|(PAULA (PARADIS) GODES, MY BROTHER'S DAUGHTER,
STATIONED ON THE
COMFORT SHIP FOR SIX MONTHS SHARED THE ART OF QUILT MAKING WITH HER
PATIENTS, AMERICANS, COALITION FORCES, AND THE IRAQIS SHE AND HER
MEDICAL CREW WERE SENT TO LIBERATE.)
[For Related Stories,
see below, pictures of quilt, Godes, etc.]
MY PAULA (PARADIS) GODES POEM
By Annette Paradis King
I believe if you walked on earth
there is a story to tell
I write all this down feeling
each story must be told
and if not written
how will others know
those characters lived at all,
far better if my words go
beyond you and me.
A growing pride comes
watching a new generation make its
greater contributions, carrying on,
yes, carrying on our father's dreams.
Years ago Aunt Marguerite
with an eagerness for crafting quilts
was elated by your gift to create
beyond her professional stitches.
Yet, from handed down humility only smiled
as you her pupil soared. In time with your
childhood experiences tucked deep inside
to your fingertips, you faced with courage
life's path. What went on between
you two I did not hear
but gather from my screen the pride on
your dear face, your smile, your posture
is so like ours. Is there something here,
or all my imagination. I look again to
child I never knew; yet, it feels I always knew.
Am I being deceived, am I being wishful?
A new generation of women with
leadership talents, ability to speak publicly,
these are the gifts of our father, your father,
Eugene, Marguerite, Laura, Lydia and mine.
Your fire burns bright and reaches high
courage to walk with head held high
wisdom to make destinations come alive
stamina to work to achieve
vigor to accept hardships far beyond
the use of your hands that heal and sooth,
This is your mark, now.
Oh, there is more,
a back bone to spread peace among those who
look for your examples of extraordinary
success offerings from hands
filled with merciful bits called miracles
as we speak. All this surely came
from the blood of your father's and his.
Your mentor, gave with joy as well
for she was flesh and bones of our father
who knew a vision of what might be.
I find no words to honor her best
for never did a heart hold more love
which she repressed, compensating with
enough, was never enough.
In you, she found new heights
the place where she alone dreamed.
I imagine her dancing
in some secret place--we knew she did..
She must have hung around to hear your
acclamations one day before she left
Barbara and you honored her well.
She must have felt totally loved at last,
down-deep in her heart and gone on that day in
I loved you for this. Helpless at the time, this
up to the part of not knowing you,
that hurt even more and has many times since.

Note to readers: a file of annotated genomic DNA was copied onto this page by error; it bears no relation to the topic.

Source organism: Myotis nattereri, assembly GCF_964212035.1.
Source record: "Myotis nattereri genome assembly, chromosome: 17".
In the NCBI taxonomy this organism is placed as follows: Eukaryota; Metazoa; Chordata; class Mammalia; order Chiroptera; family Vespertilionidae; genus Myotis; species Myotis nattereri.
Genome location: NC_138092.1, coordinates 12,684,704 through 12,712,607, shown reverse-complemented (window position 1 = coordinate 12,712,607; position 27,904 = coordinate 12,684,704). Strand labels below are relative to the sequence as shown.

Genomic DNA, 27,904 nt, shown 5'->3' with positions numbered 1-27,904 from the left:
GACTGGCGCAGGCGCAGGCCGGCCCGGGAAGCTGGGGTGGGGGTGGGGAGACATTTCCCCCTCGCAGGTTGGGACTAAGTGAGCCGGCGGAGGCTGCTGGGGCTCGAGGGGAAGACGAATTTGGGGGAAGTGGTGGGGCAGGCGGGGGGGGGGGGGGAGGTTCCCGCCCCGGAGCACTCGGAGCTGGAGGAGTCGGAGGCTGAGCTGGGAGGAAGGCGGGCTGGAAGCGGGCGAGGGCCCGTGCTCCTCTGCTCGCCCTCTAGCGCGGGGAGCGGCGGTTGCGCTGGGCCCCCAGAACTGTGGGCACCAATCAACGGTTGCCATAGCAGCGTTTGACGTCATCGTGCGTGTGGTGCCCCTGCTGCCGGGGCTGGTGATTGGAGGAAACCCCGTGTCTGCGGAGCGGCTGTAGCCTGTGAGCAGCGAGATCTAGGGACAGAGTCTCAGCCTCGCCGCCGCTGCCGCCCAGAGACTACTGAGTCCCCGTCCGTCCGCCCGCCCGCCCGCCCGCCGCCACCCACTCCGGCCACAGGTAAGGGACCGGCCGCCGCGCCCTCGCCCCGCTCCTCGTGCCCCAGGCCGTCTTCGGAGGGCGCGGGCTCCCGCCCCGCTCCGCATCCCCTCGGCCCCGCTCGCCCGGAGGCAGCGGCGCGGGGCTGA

My screen is large as life
showing the majestic USNS Comfort Ship
the one you served on and
when finished the day's humanitarian
work you evoked your interest in others to stitch
that gave hope to people who had no hope left.
You wanted to tell the story you said of the
and you wanted to tell it in an artistic way.
Thus your comfort quilt hangs in
the Women in Military Service for America Memorial.
You stand in front of me on the deck of
your Comfort Ship your Comfort Quilt
waves below like a flag in itself.
where most of the attention is focused
but my eyes are on your smile the one
so many of our women, generations
in themselves wore identically..
Your face beams the joy of your
the pride for servicing your country
and for a job well done.
I have looked so many times--and see
your warmth for your country the same
warmth your Dad, your uncle, a grandfather
demonstrated not so long ago.
Some place it is written life is a circle.
If one lives long enough
it's clear as rain,
Hands, your hands continue our story
for they are the same hands your father
used to lead you toward your dreams,
the same hands Marguerite worked fabric
into beautiful landscapes remembered from
a Maine childhood and adopted state of Arizona.
Then there were the hands of great grandmothers
who served their families stretching little food
in hopes to sooth a dozen children, and on
that same day perhaps sewed from pieces of
cloth already worn with ware
to give some small form of survival
that seems today
beyond human possibility.
You, woman of 2004 carry this touch
How proud of our name and heritage
it shines its light
out far as distant cousins,
schoolrooms filled with them.
It comes back to your hands
your mind and how your
cousins look on and dream
of things that may
come from your patriotic story
encouragements for women
of tomorrow and I ask that
their hands be blessed as yours
by these bones on bones telling
stories someone else to read.